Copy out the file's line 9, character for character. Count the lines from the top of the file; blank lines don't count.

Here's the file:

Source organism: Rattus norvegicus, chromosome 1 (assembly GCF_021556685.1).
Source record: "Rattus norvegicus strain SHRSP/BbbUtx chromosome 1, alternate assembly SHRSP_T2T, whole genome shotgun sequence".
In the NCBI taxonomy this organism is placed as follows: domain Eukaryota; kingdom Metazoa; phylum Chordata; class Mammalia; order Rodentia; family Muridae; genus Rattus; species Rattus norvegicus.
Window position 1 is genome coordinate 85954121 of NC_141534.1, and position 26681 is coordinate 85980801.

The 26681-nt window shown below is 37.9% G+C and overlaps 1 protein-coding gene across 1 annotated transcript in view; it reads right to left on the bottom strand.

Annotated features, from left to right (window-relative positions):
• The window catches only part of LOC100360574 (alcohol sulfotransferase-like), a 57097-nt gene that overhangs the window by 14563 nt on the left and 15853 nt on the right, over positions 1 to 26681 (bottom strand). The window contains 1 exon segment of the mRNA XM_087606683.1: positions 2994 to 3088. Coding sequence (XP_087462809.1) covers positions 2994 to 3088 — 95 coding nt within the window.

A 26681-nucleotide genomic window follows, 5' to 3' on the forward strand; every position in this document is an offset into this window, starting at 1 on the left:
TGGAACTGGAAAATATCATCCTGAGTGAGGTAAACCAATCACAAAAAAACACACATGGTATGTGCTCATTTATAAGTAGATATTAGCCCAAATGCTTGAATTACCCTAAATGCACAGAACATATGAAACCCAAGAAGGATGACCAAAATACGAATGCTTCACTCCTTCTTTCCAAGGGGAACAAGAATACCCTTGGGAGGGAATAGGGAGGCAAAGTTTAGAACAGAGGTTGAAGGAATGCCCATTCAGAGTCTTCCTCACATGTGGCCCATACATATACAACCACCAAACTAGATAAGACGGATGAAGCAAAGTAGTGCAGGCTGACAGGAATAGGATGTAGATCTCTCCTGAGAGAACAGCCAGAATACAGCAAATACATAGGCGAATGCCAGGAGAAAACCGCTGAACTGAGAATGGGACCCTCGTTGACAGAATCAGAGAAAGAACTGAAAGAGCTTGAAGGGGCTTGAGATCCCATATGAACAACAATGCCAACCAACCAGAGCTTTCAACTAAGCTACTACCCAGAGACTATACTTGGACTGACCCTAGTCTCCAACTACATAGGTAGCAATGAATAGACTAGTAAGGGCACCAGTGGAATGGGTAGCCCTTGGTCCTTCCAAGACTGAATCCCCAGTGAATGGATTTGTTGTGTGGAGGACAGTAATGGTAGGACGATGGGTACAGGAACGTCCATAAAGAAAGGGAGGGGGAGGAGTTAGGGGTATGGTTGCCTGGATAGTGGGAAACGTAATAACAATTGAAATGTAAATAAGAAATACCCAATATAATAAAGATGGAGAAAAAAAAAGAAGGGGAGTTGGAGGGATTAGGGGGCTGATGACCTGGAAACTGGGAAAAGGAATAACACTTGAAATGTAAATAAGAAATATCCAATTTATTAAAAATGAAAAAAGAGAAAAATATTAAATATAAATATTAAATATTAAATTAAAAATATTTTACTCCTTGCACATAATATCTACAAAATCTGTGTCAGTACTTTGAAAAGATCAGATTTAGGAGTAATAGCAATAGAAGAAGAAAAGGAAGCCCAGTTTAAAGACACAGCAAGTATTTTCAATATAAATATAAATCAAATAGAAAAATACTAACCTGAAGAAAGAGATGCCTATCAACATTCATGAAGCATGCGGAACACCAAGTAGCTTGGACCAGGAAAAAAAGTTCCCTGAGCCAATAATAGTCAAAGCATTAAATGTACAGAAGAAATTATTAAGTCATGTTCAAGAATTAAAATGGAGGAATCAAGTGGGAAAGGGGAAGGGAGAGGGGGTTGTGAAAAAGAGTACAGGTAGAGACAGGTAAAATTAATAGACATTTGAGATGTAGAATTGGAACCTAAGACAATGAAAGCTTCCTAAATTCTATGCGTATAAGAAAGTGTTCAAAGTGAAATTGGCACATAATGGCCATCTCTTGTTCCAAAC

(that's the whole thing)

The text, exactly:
TGGAACTGGAAAATATCATCCTGAGTGAGGTAAACCAATCACAAAAAAACACACATGGTATGTGCTCATTTATAAGTAGATATTAGCCCAAATGCTTGAATTACCCTAAATGCACAGAACATATGAAACCCAAGAAGGATGACCAAAATACGAATGCTTCACTCCTTCTTTCCAAGGGGAACAAGAATACCCTTGGGAGGGAATAGGGAGGCAAAGTTTAGAACAGAGGTTGAAGGAATGCCCATTCAGAGTCTTCCTCACATGTGGCCCATACATATACAACCACCAAACTAGATAAGACGGATGAAGCAAAGTAGTGCAGGCTGACAGGAATAGGATGTAGATCTCTCCTGAGAGAACAGCCAGAATACAGCAAATACATAGGCGAATGCCAGGAGAAAACCGCTGAACTGAGAATGGGACCCTCGTTGACAGAATCAGAGAAAGAACTGAAAGAGCTTGAAGGGGCTTGAGATCCCATATGAACAACAATGCCAACCAACCAGAGCTTTCAACTAAGCTACTACCCAGAGACTATACTTGGACTGACCCTAGTCTCCAACTACATAGGTAGCAATGAATAGACTAGTAAGGGCACCAGTGGAATGGGTAGCCCTTGGTCCTTCCAAGACTGAATCCCCAGTGAATGGATTTGTTGTGTGGAGGACAGTAATGGTAGGACGATGGGTACAGGAACGTCCATAAAGAAAGGGAGGGGGAGGAGTTAGGGGTATGGTTGCCTGGATAGTGGGAAACGTAATAACAATTGAAATGTAAATAAGAAATACCCAATATAATAAAGATGGAGAAAAAAAAAGAAGGGGAGTTGGAGGGATTAGGGGGCTGATGACCTGGAAACTGGGAAAAGGAATAACACTTGAAATGTAAATAAGAAATATCCAATTTATTAAAAATGAAAAAAGAGAAAAATATTAAATATAAATATTAAATATTAAATTAAAAATATTTTACTCCTTGCACATAATATCTACAAAATCTGTGTCAGTACTTTGAAAAGATCAGATTTAGGAGTAATAGCAATAGAAGAAGAAAAGGAAGCCCAGTTTAAAGACACAGCAAGTATTTTCAATATAAATATAAATCAAATAGAAAAATACTAACCTGAAGAAAGAGATGCCTATCAACATTCATGAAGCATGCGGAACACCAAGTAGCTTGGACCAGGAAAAAAAGTTCCCTGAGCCAATAATAGTCAAAGCATTAAATGTACAGAAGAAATTATTAAGTCATGTTCAAGAATTAAAATGGAGGAATCAAGTGGGAAAGGGGAAGGGAGAGGGGGTTGTGAAAAAGAGTACAGGTAGAGACAGGTAAAATTAATAGACATTTGAGATGTAGAATTGGAACCTAAGACAATGAAAGCTTCCTAAATTCTATGCGTATAAGAAAGTGTTCAAAGTGAAATTGGCACATAATGGCCATCTCTTGTTCCAAAC